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Hi. I'm Dr. Lee and will do my best to help.
Having antibiotics on board does not reduce the anesthesia duration. Also, proper teeth cleaning and teeth extraction must be done under general anesthesia, sedation is not enough and is considered to be malpractice and below the standard of care if that is done. Teeth removal, in general, has nothing to do with antibiotics. Antibiotic should only be used IF there is an abscess, a tooth root abscess that is. Normally, if there is a very bad abscess that can be identified before the procedure, then antibiotic is started before the procedure, and will continue for at least a week after the procedure. If there is no obvious abscess, then the use of antibiotic is determined when the patient is under general anesthesia, after a proper dental examination by a veterinarian.
Please let me know if you have any questions or concerns. Thanks.
Hi might not phrased my question right or you misunderstand me. This hygenist can scale the inside of dogs' teeth and polishes without sedating. Because the dog is 9 years of age he would be put on anti-biotics while the prophy procedure regardless of capturing the tartar/calculus, bacteria will be released into the saliva and if there is any infection (gingivitis) and any bleeding occurs, while working under the gingiva margin, if blood goes out, bacteria can go in.
My question is can't the prophy be performed before or after the actual removal of the teeth. When removing the teeth whether one rooted incisors, two rooted pre-molars, or three rooted M1's & M2's if the dog is on anit-biotics any of the bacteria which is on the surrounding dirty teeth should the dog ibe protected from bacteria entering any open wound because it's on anti-biotics. Canine Hygiene Specialists are legal in British Columbia, but they can't extract teeth,or perscribe anti-biotics, they can clean dogs' teeth thoroughly without any sedation.
Ok. And I am trying to tell you that the hygienist (your friend) is completely out of line. If she is scaling the teeth and advertising as such, without general anesthesia, then she definitely does not know enough about canine dental hygiene. It is well known that a proper canine periodontal prophylaxis (teeth cleaning) CANNOT be done and SHOULD NOT be done without general anesthesia. You can go to http://www.avdc.org/ and read the statement from the dentistry college. And yes, it also governs and accredits and certifies Canadian veterinary dentists. Again, what they are doing is COMPLETELY wrong. Goto "Information for Pet Owners". In BC (yes I am familiar with that as well since I am Canadian and knows well their system as I am also accredited to practice in Canada, across all provinces because there is reciprocal system in Canada for veterinary medicine), general anesthesia is needed as well. I highly suggest for you to ask a licensed veterinarian and I am sure you will get the same response as what I just said. If you are in doubt, go find a board certified veterinary dentist in BC. One that I know of that is good is Judy Rochette in Vancouver. There are a few other ones as well. Feel free to just call and ask.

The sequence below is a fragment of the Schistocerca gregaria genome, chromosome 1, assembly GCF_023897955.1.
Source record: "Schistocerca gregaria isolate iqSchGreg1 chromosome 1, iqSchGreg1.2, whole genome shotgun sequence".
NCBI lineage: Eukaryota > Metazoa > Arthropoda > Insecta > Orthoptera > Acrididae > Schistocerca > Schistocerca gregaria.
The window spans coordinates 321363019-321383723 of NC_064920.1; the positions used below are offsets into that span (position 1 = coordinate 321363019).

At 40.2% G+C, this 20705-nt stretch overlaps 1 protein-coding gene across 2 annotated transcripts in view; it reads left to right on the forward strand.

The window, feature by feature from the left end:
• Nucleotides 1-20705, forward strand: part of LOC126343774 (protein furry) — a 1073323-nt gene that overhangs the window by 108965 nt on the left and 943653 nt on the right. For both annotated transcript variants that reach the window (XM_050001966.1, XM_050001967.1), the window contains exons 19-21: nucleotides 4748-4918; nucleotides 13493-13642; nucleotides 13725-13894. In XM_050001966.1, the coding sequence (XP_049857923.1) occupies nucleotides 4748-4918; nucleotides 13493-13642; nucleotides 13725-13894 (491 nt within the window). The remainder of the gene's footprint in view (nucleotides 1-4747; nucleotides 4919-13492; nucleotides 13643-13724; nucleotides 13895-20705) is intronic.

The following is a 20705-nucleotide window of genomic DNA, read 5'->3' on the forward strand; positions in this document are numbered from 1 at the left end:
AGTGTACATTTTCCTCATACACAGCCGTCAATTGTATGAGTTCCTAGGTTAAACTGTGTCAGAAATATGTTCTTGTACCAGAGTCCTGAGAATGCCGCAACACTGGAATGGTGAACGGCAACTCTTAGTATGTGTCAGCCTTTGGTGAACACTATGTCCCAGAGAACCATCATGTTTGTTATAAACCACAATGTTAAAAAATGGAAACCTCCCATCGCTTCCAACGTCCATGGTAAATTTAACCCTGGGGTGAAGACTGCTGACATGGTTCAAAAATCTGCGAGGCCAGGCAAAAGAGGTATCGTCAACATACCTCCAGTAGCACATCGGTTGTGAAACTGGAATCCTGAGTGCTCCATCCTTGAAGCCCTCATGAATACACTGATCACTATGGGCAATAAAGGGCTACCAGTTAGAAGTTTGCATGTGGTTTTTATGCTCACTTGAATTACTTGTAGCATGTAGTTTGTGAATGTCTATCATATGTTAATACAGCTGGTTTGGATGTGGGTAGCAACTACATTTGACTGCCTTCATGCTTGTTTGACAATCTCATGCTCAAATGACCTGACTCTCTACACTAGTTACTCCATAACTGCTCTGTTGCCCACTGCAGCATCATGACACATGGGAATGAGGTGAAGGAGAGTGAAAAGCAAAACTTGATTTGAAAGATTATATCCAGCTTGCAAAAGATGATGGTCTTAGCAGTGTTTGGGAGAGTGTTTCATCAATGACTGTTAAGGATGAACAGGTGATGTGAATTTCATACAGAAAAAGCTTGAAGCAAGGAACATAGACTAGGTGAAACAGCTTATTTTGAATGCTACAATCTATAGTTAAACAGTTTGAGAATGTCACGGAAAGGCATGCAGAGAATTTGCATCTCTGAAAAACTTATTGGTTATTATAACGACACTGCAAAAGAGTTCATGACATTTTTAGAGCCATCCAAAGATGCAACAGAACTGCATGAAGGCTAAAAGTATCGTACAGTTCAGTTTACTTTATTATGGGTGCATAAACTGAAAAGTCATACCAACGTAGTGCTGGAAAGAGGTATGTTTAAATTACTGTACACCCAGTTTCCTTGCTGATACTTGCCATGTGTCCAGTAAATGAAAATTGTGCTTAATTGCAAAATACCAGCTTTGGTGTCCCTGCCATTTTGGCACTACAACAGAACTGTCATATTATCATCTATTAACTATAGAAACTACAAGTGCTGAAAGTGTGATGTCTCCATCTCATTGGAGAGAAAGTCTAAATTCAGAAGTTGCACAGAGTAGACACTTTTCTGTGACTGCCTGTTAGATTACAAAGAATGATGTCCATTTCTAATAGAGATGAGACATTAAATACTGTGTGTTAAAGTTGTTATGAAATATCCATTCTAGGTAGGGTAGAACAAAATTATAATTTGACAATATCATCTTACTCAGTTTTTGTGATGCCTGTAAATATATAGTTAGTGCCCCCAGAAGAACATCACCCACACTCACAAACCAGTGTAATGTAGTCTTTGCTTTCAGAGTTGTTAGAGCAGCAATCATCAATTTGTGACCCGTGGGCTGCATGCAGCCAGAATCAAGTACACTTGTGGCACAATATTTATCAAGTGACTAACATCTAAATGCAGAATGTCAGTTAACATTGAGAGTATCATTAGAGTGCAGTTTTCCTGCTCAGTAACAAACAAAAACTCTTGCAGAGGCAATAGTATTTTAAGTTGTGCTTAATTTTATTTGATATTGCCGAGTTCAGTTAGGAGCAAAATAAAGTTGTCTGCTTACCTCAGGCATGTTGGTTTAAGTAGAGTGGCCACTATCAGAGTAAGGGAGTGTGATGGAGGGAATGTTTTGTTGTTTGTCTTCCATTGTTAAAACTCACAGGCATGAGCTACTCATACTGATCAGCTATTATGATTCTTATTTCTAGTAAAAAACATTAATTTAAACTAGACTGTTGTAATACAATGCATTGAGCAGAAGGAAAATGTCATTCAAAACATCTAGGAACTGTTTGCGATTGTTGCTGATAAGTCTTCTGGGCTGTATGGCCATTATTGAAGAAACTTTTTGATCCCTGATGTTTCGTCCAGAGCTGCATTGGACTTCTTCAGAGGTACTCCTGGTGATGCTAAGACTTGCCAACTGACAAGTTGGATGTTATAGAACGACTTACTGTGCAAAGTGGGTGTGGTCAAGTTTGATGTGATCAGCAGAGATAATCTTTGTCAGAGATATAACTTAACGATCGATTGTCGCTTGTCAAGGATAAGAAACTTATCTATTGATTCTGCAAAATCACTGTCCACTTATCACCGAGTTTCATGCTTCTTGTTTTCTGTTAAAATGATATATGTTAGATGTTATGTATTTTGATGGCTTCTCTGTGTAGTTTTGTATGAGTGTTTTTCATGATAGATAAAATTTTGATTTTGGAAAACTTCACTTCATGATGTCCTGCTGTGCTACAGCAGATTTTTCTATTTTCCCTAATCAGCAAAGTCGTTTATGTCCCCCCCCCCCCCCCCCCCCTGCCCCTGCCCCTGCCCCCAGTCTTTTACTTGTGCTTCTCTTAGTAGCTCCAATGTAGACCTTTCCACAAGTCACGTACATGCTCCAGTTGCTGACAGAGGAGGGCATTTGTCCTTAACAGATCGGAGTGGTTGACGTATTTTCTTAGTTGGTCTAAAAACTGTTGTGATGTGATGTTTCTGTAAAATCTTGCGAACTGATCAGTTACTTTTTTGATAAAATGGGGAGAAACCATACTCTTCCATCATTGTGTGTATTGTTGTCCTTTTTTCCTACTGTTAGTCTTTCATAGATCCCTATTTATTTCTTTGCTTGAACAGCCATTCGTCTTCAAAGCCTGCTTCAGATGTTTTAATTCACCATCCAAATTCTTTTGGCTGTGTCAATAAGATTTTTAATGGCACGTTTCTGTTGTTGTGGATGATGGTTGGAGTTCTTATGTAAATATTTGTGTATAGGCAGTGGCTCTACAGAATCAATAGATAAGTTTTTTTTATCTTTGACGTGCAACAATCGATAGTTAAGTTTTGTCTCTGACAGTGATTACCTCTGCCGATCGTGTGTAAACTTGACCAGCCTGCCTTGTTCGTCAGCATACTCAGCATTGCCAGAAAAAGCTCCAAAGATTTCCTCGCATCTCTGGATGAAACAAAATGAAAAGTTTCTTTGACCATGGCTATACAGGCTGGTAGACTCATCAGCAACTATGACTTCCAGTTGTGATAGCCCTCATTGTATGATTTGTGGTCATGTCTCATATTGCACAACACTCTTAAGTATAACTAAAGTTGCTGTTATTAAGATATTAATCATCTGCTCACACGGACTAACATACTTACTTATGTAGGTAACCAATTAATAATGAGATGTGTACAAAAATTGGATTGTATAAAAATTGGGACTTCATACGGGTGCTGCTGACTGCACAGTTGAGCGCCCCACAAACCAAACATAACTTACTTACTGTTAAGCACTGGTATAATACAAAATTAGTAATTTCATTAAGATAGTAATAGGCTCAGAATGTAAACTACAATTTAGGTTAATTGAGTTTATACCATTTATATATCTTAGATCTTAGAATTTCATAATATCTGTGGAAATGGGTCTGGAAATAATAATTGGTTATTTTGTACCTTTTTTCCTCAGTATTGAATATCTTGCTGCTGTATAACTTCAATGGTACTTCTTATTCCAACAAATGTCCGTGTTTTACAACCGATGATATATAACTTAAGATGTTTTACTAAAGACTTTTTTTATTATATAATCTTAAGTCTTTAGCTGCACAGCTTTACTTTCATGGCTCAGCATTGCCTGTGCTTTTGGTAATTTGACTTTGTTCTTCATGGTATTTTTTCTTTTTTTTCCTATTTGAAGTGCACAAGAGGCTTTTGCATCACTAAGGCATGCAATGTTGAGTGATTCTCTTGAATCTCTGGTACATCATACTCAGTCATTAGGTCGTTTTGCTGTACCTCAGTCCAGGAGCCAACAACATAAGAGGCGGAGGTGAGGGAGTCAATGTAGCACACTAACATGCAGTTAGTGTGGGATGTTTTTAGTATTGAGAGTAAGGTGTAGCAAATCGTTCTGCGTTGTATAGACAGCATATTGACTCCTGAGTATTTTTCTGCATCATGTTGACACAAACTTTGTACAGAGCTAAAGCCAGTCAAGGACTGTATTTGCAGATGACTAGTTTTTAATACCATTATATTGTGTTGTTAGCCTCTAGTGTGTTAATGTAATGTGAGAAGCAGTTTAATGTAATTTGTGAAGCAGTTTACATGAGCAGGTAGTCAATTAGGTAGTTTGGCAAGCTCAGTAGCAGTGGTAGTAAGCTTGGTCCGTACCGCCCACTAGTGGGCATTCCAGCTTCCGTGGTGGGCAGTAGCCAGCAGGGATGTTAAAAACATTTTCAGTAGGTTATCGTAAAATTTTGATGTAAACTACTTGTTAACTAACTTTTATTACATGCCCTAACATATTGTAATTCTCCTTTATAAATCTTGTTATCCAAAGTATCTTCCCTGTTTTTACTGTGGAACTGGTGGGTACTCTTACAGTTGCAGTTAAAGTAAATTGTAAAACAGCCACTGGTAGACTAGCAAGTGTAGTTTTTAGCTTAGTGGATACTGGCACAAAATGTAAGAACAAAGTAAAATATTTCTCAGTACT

And to answer your question, NO, absolutely not, antibiotic is NOT needed for general cleaning. If there is any "bacterial showering", which is what you are saying, the bacteria is ALREADY getting into blood stream now, before the cleaning. Teeth extraction should be done AFTER cleaning. Those so called open wound, is not a problem because if you find a properly trained veterinarian, extraction of teeth requires curettage of the socket, and closing of the wound with sutures via a mucogingival flap.
I would HIGHLY suggest for you to go to the www.avdc.org website to get more information on teeth for pets. Or call your local board-certified veterinary dentist.
F.Y.I. These individuals are called Canine Hygiene Specialists and are highly qualified and legal in B.C. Canada. I think your ego got in the way with this one and you are wrong about the anti-biotics concerning an older dog. How would you know until you put the dog under general anesthesic before you can even assess the situation. Don't assume something can't be done if you can't do it.
Please read again. After removal of teeth, the wound is CLOSED with sutures. Not open. Please read again. It should NOT be an open wound. And ABSOLUTELY NOT, canine teeth removal or cleaning CANNOT AND SHOULD NOT BE DONE WITHOUT GENERAL ANESTHESIA.
This is the law for British Columbia, for the practice of veterinary medicine, which cleaning teeth IS practice of veterinary medicine. Feel free to call BCVMA (British Columbia Veterinary Medical Association) to find out.
And here you go since you obviously does not want to read what is right and what is wrong, here is AVDC position statement, you can see it here: http://www.avdc.org/?q=node/17 It addresses dental scaling without general anesthesia.
In the United States and Canada, only licensed veterinarians can practice veterinary medicine. Veterinary medicine includes veterinary surgery, medicine and dentistry. Anyone providing dental services other than a licensed veterinarian, or a supervised and trained veterinary technician, is practicing veterinary medicine without a license and is subject to criminal charges.
Please go read up on this, or just call BCVMA if you prefer to talk to someone. This is to help educate you to better understand veterinary dentistry.